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Flu that started in Brisbane ruled one of world’s most dangerous but it’s also saving lives

Jackie Sinnerton, April 10, 2018 7:12PM The Courier-Mail

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Australians are urged to get the flu vaccine to prevent serious illness this year. media_cameraAustralians are urged to get the flu vaccine to prevent serious illness this year.


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A type of flu that started in Brisbane is now considered one of the most dangerous in the world.

The World Health Organisation has recommended that the killer Influenza B bug, dubbed the Brisbane virus, is included this year in a four-strain* Southern Hemisphere vaccination* to help flu victims fight off the virus this year.

“World experts decide on which viruses have been the most dangerous and name them after the area in which they originated*. There is no doubt that the Brisbane 2017 flu season was hard hitting,” Australian Medical Association president Dr Michael Gannon said.

Influenza virus, tem media_cameraInfluenza virus under a microscope. Picture: Getty Images

WHO has decided that influenza vaccine for 2018 will include the A strain named Michigan, the Singapore A, the Phuket B strain and the additional Brisbane B.

“Brisbane has been given the unenviable* honour of being named in the vaccine this year. Not really something to celebrate. Influenza is a killer and thanks to its never-ending ability to mutate* it is likely it will remain a threat forever,” Dr Gannon said.

In 2017 there were 745 influenza deaths in Australia but Dr Gannon said this year’s Southern Hemisphere vaccine is expected to offer a large amount of protection to everyone. Almost three quarters of those receiving the vaccine will have total protection, the doctor said.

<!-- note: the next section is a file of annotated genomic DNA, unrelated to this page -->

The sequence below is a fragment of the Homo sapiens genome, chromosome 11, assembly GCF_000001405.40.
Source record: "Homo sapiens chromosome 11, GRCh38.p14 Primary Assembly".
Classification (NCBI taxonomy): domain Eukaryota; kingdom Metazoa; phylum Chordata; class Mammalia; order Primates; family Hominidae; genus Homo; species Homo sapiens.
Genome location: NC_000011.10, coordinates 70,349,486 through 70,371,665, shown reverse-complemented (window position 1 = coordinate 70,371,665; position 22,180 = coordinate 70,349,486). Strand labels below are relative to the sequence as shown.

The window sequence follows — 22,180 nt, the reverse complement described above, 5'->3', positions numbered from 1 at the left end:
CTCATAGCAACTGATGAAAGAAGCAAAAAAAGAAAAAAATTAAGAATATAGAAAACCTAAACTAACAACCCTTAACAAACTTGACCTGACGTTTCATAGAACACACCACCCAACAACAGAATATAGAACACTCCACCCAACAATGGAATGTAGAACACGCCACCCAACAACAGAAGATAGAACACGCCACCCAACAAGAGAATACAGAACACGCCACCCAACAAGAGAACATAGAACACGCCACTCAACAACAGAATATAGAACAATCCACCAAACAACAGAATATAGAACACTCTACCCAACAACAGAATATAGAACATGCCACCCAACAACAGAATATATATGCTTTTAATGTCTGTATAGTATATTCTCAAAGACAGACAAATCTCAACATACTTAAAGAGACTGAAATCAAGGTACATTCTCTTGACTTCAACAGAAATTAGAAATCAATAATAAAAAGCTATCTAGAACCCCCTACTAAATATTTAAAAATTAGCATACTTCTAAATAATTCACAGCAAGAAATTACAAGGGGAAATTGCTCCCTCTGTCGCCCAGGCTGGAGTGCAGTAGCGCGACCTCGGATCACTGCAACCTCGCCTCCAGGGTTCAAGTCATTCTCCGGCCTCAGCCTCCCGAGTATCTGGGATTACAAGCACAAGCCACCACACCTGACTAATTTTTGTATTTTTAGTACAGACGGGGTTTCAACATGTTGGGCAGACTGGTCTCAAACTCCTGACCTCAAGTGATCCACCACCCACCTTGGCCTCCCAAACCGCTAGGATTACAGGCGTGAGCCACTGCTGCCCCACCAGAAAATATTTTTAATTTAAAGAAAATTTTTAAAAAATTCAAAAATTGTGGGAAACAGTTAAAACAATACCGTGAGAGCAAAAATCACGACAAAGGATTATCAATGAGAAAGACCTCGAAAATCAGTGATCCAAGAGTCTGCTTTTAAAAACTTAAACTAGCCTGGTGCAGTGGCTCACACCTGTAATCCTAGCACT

Dr Michael Gannon media_cameraAMA President Dr Michael Gannon.

“This year I will have my 30th influenza vaccine. Regular injections help to keep on top of the mutating viruses,” Dr Gannon said.

Prof Robert Booy, head of the clinical research team at the National Centre for Immunisation Research and Surveillance said: “The Brisbane strain is a 10-year old strain but because of the evolving nature of influenza the vaccines have to be evaluated* and updated every six months and it is back in the spotlight. The decisions are made depending on what strains are the most widespread* and the most dangerous.”

Sick man with flu media_cameraSuffering from the flu is not fun. Picture: iStock

Prof Booy urges all Australians to get their flu shot as soon as they can.

“By the time you make an appointment and then wait 10 to 14 days for the vaccine to kick in you are already into May and may still catch the virus. So don’t wait,” he said

Pediatrician makes vaccination to small boy media_cameraAll Australians, young and old, are being urged to get the flu vaccination.


four-strain: includes four different varieties

vaccination: treatment with a vaccine to protect against catching a disease

originated: have a specified starting point

unenviable: not wanted or unpleasant

mutate: change in form

evaluated: assess or examine

widespread: found or distributed over a large area



1. Killer Strain

Using dot points, list at least 10 facts that you learned about the influenza virus after reading this article. Highlight what you think are the most important three by putting a red star next to them.

Extension: Work with a partner to brainstorm ways to prevent catching influenza or ‘the flu’.

Time: Allow 15 minutes

Curriculum links: English, Health & Physical Education

2. Flu Shot

The Australian Medical Association wants everyone to get vaccinated against the flu by booking in for a flu shot. Children over six months are also encouraged to be vaccinated. Work with a partner to develop a catchy slogan and poster encouraging adults and kids to get a flu shot to protect them against this killer virus.

Extension: Mark the origins of the killer flu strains on a world map. Think of a name for this year’s flu shot combining the four places it’s named after.

Time: Allow 30 minutes

Curriculum links: English, Personal & Social, Critical & Creative Thinking


After reading the article, with a partner, highlight all the openers you can find in blue. Discuss if they are powerful and varied openers or not. Why do you think the journalists has used a mix of simple and power openers? Would you change any, and why?

HAVE YOUR SAY: What do you think about this story?
Please do not use one-word answers. Explain what you enjoyed or found interesting about the article. Use lots of adjectives.

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